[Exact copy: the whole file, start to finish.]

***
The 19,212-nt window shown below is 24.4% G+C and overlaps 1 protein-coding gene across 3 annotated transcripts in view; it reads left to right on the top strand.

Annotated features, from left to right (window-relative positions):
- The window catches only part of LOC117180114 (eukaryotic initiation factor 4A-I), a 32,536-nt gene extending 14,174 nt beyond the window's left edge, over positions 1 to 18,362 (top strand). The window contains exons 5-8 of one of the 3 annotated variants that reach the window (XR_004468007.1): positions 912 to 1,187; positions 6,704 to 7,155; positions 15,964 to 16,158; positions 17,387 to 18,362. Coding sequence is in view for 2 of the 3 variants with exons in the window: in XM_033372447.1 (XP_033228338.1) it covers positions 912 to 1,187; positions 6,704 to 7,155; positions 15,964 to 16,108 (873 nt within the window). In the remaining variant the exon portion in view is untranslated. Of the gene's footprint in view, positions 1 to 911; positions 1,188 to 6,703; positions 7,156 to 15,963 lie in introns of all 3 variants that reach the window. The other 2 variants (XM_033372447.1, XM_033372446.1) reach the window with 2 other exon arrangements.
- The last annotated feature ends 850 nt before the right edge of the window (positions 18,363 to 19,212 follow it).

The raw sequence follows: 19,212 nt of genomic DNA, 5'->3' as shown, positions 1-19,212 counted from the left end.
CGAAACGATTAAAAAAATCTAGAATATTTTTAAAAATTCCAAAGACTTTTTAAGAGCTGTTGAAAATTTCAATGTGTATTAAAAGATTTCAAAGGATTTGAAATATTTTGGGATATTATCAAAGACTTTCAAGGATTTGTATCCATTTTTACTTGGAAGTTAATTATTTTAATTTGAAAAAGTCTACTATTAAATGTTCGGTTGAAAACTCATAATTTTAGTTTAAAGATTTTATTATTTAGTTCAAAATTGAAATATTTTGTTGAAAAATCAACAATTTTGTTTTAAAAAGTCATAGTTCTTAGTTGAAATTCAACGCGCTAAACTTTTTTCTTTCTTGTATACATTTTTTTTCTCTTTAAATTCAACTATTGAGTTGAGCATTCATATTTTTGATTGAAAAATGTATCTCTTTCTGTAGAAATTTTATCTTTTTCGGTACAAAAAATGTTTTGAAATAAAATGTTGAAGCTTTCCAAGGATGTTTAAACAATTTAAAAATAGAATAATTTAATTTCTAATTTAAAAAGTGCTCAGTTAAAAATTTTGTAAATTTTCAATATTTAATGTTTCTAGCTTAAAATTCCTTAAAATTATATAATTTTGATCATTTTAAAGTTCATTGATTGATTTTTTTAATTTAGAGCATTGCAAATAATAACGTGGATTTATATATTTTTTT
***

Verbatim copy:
The 19,212-nt window shown below is 24.4% G+C and overlaps 1 protein-coding gene across 3 annotated transcripts in view; it reads left to right on the top strand.

Annotated features, from left to right (window-relative positions):
- The window catches only part of LOC117180114 (eukaryotic initiation factor 4A-I), a 32,536-nt gene extending 14,174 nt beyond the window's left edge, over positions 1 to 18,362 (top strand). The window contains exons 5-8 of one of the 3 annotated variants that reach the window (XR_004468007.1): positions 912 to 1,187; positions 6,704 to 7,155; positions 15,964 to 16,158; positions 17,387 to 18,362. Coding sequence is in view for 2 of the 3 variants with exons in the window: in XM_033372447.1 (XP_033228338.1) it covers positions 912 to 1,187; positions 6,704 to 7,155; positions 15,964 to 16,108 (873 nt within the window). In the remaining variant the exon portion in view is untranslated. Of the gene's footprint in view, positions 1 to 911; positions 1,188 to 6,703; positions 7,156 to 15,963 lie in introns of all 3 variants that reach the window. The other 2 variants (XM_033372447.1, XM_033372446.1) reach the window with 2 other exon arrangements.
- The last annotated feature ends 850 nt before the right edge of the window (positions 18,363 to 19,212 follow it).

The raw sequence follows: 19,212 nt of genomic DNA, 5'->3' as shown, positions 1-19,212 counted from the left end.
CGAAACGATTAAAAAAATCTAGAATATTTTTAAAAATTCCAAAGACTTTTTAAGAGCTGTTGAAAATTTCAATGTGTATTAAAAGATTTCAAAGGATTTGAAATATTTTGGGATATTATCAAAGACTTTCAAGGATTTGTATCCATTTTTACTTGGAAGTTAATTATTTTAATTTGAAAAAGTCTACTATTAAATGTTCGGTTGAAAACTCATAATTTTAGTTTAAAGATTTTATTATTTAGTTCAAAATTGAAATATTTTGTTGAAAAATCAACAATTTTGTTTTAAAAAGTCATAGTTCTTAGTTGAAATTCAACGCGCTAAACTTTTTTCTTTCTTGTATACATTTTTTTTCTCTTTAAATTCAACTATTGAGTTGAGCATTCATATTTTTGATTGAAAAATGTATCTCTTTCTGTAGAAATTTTATCTTTTTCGGTACAAAAAATGTTTTGAAATAAAATGTTGAAGCTTTCCAAGGATGTTTAAACAATTTAAAAATAGAATAATTTAATTTCTAATTTAAAAAGTGCTCAGTTAAAAATTTTGTAAATTTTCAATATTTAATGTTTCTAGCTTAAAATTCCTTAAAATTATATAATTTTGATCATTTTAAAGTTCATTGATTGATTTTTTTAATTTAGAGCATTGCAAATAATAACGTGGATTTATATATTTTTTT